Cover image for Research and the manuscript tradition
Research and the manuscript tradition
Burke, Frank G., 1927-
Personal Author:
Publication Information:
Lanham, Md. : Scarecrow Press ; Chicago : Society of American Archivists, 1997.
Physical Description:
x, 310 pages : illustrations ; 23 cm
Format :


Call Number
Material Type
Home Location
Item Holds
CD3021 .B87 1997 Adult Non-Fiction Central Closed Stacks-Non circulating

On Order



Researchers faced with using documentary sources for the first time, such as correspondence, diaries, and literary manuscripts, are plunged into a world far different from the familiar library setting, with its card or computer catalogs, bibliographies, and other resource-finding tools. Over and over, studies of research methodology among scholars reveal that they learn by some sort of collegial osmosis and general fumbling about until they figure things out. There is an easier way. Burke explains the professional techniques employed by archivists and manuscript curators, describing what they do and why, so the beginning researcher has a foundation for understanding how to search and access personal papers. Burke surveys problems of organization, access, alternative sources, and legal issues with amusing anecdotes and examples. Research and the Manuscript Tradition is a reflection on using manuscripts for research, administering manuscript and archival collections and institutions, and the lessons learned from teaching a manuscripts administration course for more than twenty years. It provides a solid theoretical base as well as practical advice and a glimpse of the satisfaction that can come from working with personal papers. Contents: Yuan Shih-Kai, Harriet Monroe, and the Manuscript Tradition; The Recovery of Reality; Opening the Doors to Scholarship; Gathering the Evidence; Mapping the Roads to the Past; Tradition Confronts Technology; Organizing a Life; Good Deeds Do Not Go Unrewarded; The Cultural Crypt; Not by Vaults and Locks...; Law, Curatorial Ethics, and the Researcher; Personal Communication in the Electronic Age.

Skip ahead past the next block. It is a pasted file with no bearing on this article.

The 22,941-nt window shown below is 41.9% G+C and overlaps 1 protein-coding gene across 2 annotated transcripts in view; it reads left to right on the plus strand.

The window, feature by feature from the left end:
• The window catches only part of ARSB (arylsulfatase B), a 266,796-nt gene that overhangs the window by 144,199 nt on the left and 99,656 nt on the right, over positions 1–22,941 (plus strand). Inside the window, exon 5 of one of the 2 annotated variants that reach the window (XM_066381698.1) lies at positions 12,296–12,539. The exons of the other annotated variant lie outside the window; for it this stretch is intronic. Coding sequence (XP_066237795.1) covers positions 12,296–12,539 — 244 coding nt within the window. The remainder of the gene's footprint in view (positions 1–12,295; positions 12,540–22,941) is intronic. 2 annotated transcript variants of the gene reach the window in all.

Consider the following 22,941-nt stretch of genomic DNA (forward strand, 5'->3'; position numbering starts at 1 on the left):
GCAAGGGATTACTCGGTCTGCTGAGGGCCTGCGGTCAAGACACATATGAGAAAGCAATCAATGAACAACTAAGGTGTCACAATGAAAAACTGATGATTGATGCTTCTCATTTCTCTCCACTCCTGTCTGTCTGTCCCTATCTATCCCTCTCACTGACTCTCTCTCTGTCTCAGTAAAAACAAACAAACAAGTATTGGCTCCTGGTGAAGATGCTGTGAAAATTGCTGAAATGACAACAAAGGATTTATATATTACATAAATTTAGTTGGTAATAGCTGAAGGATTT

Author Notes

Frank G. Burke is Professor Emeritus, College of Library and Information Services, University of Maryland at College Park. Over the past thirty-five years he has held positions of responsibility at the University of Chicago Special Collections, the Library of Congress Manuscript Division, and the National Archives.